There have been several changes in Russian government management over the past year, with the latest alteration taking place in September. Most Russian government ministries underwent significant reorganization. The Ministry of Land Policy, Construction, Housing and Utility Services, for example, is now divided into two new state committees. These two new state committees are the State Land Committee and the State Committee of Building, Architectural and Housing Policy. It is assumed that the former will concentrate on agricultural land issues and the latter on construction and housing. Also, the Ministry of Foreign Economic Relations and Trade has replaced the Ministry of Trade and will cover not just international trade but also the impact of that trade on domestic development, such as is the case with Japan's Ministry of International Trade and Investment (MITI).
Complicating matters further are conflicts of interest between old and new methods of forest resource management. Laws on land and housing ownership and development vary from city to city, oblast to oblast, and frequently include price and access controls. The transportation and cargo market is still under old rubrics of control. Russia maintains a Federal Service for the Regulation of Natural Monopolies on Transport, which regulates carriers and service fees. Russian shippers were allowed to raise service fees in 1998.
Even where forest land is privately owned, ownership problems are immense. Striking workers at one British-owned pulp mill near the Finnish border conducted an eight-month sit-in and brought production to a complete halt. A St. Petersburg court in October of this year ordered the return of the mill to its owners, but implementation may take many more months to achieve.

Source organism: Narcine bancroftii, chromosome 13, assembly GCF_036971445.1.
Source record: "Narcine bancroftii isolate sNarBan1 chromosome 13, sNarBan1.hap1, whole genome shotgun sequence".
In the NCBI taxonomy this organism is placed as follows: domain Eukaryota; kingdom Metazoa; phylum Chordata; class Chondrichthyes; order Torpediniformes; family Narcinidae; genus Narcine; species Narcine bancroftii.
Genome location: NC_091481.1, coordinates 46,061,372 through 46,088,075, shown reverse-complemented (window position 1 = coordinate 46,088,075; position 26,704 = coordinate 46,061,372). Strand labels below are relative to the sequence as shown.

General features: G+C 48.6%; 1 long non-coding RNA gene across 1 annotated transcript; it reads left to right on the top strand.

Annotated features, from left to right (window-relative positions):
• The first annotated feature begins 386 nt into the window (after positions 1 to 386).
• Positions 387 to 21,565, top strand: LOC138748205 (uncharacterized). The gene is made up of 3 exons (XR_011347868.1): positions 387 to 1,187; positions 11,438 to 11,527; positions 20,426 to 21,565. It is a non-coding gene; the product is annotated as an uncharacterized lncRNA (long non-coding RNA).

Forestry investment is often under-financed. Forest management units charge a $3-5 per cubic meter stumpage fee against logging agencies. These funds are then delivered to the Russian Federal Forest Service which in turn would in its budget channel part of the funds back to the forest management units. Since this is little other than the transfer of funds from one government agency to another, little economic efficiency is achieved. While Russia both regionally and nationally is making a commitment to increase timber removals, these efforts are often hampered by credit constraints. The region of Perm, for example, harvested 4 million cubic meters in 1997 and produced 91,000 cubic meters of plywood. The Perm Plywood Factory, however, has the capacity to produce 123,000 cum annually. An expansion project is in place, but will require 40 percent funding from the Russian Federal Government, 40 percent funding from regional governments and only 20 percent from the private sector. Logging will be carried out, not by private contractors, but prison labor.
Russia's financial problems were recently intensified when the Russian Government failed to meet its debt obligations on August 17, 1998. Banking institutions both domestically and internationally lost credibility. The Russian leadership is not only confronted with the problem of short-term investor confidence, but also must resolve long-terms concerns such as choosing which banks to bail out, which banks to allow foreign capital takeover, and which banks to let collapse altogether. While recent ruble devaluations have made exports more competitive, it has made credit much more difficult to obtain. Credit is also more expensive as there is no market for rubles like there are for the dollar, yen and Euro. Financial investment is limited, with banks allowed to source only up to 12 percent of their portfolios from foreign investors.
On the consumer side, financing to expand capacity to meet domestic demand is also unlikely over the next two to three years. Though the Russian Duma (Parliament) held hearings in November 1998 on foreign investment in residential housing, international investment, and international mortgage financing, no laws have been set. Basically, the housing and mortgage industry is still in its infancy. Many cities are now just beginning to consider the creation of a private sector mortgage market. Moscow, for example, on August 4, 1998, instituted for the first time in the modern era a mortgage system whereby 10,000 mortgages will be issued at 13 percent interest for a 10-20 year term. Future years may see offerings of 40,000 units with terms of up to 30 percent interest. A Moscow mortgage agency will also be established and be 51 percent owned by the city. The city also plans to set up an insurance company and real estate agency within its system.